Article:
In my last post, I said we'd had an intense appointment with Sam's pediatric neuro-opthamologist (who, because we trust him so implicitly, and because we think he's a genius, I've dubbed "Super Doctor"). We got a lot of new information. . . information I don't think we are totally sure what to do with yet.
For a very long time, we've noticed that when Sammie B is not focusing on anything in particular, her eyes occasionally drift upward . . . but then she immediately pulls them back to center. Super Doctor finally saw it during our last visit to him, and he got really quiet [Note: internal freaking out in mother anytime doctor gets quiet and scratches his head as if in deep thought]. After the quiet, he said, "okay, so things are starting to make a lot of sense here." It turns out he's NEVER seen it before [not what a mother likes to hear, especially considering he's been around a LONG time and is very preeminent in the field] but he knows what it is . . . some super small part of Sam's cerebellum that controls a lot of eye movement (pursuit) isn't functioning correctly. He's optimistic that that part of her brain (too small to show up in an MRI, hence our normal MRI results) is just delayed in developing, and that even if that's not the case . . . the rest of her cerebellum will eventually learn to accommodate (that's the whole concept of neuro-plasticity, where our brain forms alternative pathways where one pathway is deficient).
He actually said that this is a HUGE part of her motor delays, and just encouraged me to be patient. He said that motor skill wise we'd be better off if she were blind (scary to hear) b/c we'd use her other senses to motivate her to move, but with her, she's VERY visual, and seeing everything, but sometimes coordinating movements w/ what her eyes are seeing is just super hard . . . hence her motor delays (on top of the low-tone, which totally meshes with what the neurologist recently said . . . her motor delays seem worse than her tone). Anyway, he assured me that (1) he's not panicking but to the contrary, he feels very reassured that things are coming together and medically, it all makes sense and (2) that Sam WILL get there . . . albeit late late late . . . and that she may never be a tennis player (so outside of what I care about, but he said you wouldn't believe the parents that get upset when he says their kids will not ever have the hand-eye coordination to play baseball. Get a real concern, right!). He's going to follow her closely, and we have another appointment with him in May where we are going to sit and talk at greater length about what all of this means. He's also going to video the eye movements and present her case to his colleagues, which makes me feel even more reassured. I just feel like the more people we have working with us, the more promising future that lies ahead.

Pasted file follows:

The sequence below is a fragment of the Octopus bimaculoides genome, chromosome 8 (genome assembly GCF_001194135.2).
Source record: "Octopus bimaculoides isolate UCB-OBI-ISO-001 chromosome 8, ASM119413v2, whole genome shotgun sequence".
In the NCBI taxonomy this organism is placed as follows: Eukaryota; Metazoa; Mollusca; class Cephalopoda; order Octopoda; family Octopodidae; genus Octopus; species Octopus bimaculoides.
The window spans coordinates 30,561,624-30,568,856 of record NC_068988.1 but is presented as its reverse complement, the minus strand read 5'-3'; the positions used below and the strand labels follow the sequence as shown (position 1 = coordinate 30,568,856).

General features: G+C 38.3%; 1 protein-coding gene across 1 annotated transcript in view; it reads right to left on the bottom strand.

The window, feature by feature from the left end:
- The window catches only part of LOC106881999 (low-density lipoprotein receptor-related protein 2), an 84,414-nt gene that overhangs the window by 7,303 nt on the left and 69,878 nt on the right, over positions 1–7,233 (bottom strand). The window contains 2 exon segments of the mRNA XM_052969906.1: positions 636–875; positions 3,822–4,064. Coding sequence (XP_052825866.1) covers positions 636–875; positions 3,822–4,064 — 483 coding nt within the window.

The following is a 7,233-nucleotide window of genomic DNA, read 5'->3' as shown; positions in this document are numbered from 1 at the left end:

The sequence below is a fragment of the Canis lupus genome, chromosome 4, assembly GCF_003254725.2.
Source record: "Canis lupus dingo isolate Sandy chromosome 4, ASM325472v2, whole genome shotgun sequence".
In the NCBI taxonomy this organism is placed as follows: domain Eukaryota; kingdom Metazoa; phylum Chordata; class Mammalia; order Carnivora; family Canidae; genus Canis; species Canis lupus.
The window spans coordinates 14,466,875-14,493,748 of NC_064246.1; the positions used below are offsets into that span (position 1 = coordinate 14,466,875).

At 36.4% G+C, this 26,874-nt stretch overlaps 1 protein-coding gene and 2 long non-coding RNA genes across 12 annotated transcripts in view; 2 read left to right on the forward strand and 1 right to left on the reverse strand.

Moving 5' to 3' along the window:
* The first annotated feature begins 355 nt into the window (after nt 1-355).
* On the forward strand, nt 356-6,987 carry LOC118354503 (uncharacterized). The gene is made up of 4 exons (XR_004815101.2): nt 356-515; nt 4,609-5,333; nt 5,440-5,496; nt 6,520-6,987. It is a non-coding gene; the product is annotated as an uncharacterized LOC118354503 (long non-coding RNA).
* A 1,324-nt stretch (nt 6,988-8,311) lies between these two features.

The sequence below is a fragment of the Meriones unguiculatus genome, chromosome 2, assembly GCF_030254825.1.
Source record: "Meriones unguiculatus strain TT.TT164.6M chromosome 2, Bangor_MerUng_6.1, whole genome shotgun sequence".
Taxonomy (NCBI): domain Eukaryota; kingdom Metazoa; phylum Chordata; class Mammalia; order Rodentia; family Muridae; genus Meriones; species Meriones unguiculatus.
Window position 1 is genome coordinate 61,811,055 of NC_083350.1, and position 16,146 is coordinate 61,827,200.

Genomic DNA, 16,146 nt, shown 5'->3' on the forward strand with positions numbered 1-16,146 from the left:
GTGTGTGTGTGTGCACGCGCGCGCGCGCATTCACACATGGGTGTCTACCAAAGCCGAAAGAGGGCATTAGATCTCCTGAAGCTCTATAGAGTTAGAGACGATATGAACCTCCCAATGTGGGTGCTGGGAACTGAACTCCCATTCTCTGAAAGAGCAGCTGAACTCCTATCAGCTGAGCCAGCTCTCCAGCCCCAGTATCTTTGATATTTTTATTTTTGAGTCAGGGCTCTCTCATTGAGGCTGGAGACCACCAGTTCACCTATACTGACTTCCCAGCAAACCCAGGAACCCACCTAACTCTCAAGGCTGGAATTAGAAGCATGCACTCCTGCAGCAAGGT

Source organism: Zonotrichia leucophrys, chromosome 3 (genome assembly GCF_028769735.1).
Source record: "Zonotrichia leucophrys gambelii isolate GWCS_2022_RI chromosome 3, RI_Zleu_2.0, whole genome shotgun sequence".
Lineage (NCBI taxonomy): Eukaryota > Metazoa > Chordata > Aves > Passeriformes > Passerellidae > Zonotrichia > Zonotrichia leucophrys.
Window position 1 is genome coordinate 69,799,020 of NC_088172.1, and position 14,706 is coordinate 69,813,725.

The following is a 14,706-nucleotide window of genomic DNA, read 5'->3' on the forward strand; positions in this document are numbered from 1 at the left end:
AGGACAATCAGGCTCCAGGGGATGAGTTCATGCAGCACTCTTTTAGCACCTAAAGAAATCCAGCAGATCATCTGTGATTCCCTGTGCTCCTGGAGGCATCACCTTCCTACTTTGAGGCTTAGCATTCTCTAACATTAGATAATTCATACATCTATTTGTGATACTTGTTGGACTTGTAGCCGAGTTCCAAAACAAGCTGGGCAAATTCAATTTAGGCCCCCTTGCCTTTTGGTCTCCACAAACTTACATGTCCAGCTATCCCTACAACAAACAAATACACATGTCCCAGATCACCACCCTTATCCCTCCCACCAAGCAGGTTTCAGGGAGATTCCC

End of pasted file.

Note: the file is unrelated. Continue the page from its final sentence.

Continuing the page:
I do feel reassured, but of course there's that part of me (I've managed to stay off google for the most part; I promised Super Doctor I would) that worries that this is an indicator of something serious. It makes me nervous that he's never seen it in a patient. He did say however, that in monkey studies, where they've damaged this part of the monkeys' brains, and then observed, the monkeys do just gradually get better over time, because the other parts of their cerebellums accommodate . . . interesting! When he said, "I've never seen this in a patient, but have seen it in monkey studies," my little monkey LAUGHED out loud. She's definitely got a funny sense of humor.
Anyway, it is a little scary that the best "data" he had for me was about monkeys, but I also tell myself that without a person to compare her to, that means the SKY is the LIMIT.